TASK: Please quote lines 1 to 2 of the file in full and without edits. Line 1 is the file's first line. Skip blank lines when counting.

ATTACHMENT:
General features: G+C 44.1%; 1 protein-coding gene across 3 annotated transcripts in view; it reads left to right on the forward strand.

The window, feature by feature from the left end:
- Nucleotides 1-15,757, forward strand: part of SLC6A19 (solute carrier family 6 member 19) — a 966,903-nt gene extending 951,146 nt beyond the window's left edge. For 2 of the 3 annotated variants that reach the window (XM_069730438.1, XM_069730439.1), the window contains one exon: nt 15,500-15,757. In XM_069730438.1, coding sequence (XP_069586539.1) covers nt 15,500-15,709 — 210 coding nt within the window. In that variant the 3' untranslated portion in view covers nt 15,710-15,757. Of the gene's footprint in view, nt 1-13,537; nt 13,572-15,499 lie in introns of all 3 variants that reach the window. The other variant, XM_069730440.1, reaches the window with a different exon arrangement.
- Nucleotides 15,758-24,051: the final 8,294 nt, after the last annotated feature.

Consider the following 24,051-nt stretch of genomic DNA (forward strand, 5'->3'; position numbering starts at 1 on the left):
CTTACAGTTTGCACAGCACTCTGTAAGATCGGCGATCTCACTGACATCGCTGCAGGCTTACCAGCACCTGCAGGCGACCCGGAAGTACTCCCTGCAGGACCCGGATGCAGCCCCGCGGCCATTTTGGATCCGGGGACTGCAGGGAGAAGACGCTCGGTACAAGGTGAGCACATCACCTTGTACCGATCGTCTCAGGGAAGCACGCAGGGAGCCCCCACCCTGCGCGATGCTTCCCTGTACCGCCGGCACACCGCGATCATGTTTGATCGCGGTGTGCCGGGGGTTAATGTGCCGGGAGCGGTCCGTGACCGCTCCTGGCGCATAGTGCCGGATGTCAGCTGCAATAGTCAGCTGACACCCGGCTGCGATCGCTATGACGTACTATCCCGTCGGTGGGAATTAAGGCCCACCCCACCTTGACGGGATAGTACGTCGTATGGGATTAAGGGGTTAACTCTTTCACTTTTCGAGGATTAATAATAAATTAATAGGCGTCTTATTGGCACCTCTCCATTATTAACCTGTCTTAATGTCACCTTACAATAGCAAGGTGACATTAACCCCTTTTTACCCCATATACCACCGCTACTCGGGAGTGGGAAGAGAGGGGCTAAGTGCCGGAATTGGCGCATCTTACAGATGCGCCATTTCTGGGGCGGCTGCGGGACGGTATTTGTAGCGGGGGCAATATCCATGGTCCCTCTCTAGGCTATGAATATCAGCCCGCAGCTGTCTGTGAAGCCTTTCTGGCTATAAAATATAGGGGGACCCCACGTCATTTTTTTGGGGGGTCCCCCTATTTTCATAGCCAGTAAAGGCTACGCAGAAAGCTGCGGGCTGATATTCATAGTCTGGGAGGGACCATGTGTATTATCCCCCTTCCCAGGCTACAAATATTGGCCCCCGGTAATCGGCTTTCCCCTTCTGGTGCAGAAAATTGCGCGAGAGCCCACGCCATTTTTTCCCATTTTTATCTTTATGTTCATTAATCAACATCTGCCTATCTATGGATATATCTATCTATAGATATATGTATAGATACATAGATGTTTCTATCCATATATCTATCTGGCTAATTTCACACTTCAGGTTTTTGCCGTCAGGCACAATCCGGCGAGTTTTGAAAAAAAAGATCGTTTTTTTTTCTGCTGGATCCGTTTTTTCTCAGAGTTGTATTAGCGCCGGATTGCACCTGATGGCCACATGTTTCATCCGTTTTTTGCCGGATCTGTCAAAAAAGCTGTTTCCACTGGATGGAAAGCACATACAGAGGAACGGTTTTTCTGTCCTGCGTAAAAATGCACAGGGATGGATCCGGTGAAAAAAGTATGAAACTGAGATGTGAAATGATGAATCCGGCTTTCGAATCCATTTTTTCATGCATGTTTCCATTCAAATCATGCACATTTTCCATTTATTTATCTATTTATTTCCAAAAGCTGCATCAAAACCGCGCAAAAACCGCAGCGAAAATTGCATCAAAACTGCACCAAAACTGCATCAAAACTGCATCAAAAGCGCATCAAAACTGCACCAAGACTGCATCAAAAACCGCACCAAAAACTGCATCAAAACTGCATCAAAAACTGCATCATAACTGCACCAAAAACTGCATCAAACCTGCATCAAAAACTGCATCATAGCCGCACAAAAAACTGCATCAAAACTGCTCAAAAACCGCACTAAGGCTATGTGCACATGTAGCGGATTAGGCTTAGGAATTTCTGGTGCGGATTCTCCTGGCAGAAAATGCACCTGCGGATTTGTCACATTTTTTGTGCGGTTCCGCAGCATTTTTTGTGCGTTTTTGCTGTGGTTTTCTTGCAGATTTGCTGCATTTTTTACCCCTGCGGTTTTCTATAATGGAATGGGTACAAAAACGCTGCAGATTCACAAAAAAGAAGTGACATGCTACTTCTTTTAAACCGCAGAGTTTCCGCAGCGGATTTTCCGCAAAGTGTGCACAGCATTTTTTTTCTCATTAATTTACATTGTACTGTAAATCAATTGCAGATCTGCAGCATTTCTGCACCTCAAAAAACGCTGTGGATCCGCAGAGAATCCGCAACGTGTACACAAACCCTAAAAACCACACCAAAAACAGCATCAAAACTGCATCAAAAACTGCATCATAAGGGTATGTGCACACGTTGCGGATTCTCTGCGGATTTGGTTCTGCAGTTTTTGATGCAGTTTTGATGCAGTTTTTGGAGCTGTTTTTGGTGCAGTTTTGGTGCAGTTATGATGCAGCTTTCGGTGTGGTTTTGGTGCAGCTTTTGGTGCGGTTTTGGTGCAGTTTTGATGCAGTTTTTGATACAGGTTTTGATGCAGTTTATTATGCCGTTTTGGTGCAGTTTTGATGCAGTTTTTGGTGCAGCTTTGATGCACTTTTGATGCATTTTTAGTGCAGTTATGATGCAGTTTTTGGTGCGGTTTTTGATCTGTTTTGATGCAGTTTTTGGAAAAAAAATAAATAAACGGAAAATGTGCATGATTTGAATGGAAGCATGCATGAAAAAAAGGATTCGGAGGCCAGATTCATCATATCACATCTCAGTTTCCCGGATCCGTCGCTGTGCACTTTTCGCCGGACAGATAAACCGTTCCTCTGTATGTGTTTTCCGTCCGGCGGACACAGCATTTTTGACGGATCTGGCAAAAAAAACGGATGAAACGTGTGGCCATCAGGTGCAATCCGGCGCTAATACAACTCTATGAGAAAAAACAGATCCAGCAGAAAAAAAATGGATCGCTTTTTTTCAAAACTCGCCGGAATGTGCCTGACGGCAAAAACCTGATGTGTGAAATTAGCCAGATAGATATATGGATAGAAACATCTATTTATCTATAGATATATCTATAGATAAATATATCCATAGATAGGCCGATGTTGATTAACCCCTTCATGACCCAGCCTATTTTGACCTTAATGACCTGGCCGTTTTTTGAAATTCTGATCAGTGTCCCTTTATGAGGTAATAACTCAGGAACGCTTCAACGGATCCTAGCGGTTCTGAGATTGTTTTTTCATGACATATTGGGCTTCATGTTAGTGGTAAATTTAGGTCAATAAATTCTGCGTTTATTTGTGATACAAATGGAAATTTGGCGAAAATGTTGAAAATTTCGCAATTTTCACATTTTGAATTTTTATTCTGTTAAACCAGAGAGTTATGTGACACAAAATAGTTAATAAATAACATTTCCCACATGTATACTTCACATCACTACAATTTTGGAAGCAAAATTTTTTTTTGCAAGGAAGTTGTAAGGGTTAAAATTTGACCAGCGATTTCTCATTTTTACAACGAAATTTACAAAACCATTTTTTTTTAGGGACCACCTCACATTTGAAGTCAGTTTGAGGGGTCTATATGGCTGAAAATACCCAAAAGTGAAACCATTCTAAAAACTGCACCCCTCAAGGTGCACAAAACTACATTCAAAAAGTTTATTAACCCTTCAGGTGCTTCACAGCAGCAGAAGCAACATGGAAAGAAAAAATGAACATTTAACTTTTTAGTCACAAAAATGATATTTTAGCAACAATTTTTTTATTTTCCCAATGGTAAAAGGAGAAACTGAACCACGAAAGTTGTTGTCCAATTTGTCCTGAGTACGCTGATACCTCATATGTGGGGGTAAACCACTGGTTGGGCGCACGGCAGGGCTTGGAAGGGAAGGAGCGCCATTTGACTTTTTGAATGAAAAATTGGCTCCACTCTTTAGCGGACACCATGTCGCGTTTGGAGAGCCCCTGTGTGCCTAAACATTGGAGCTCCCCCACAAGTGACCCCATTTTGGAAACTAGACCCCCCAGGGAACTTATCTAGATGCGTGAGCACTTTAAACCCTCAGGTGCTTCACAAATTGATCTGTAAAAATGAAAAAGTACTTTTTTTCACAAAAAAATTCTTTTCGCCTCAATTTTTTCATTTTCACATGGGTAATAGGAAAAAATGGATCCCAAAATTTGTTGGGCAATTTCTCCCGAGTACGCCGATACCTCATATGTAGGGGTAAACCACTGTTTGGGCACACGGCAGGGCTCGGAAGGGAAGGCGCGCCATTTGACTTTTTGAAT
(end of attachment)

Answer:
General features: G+C 44.1%; 1 protein-coding gene across 3 annotated transcripts in view; it reads left to right on the forward strand.

The window, feature by feature from the left end: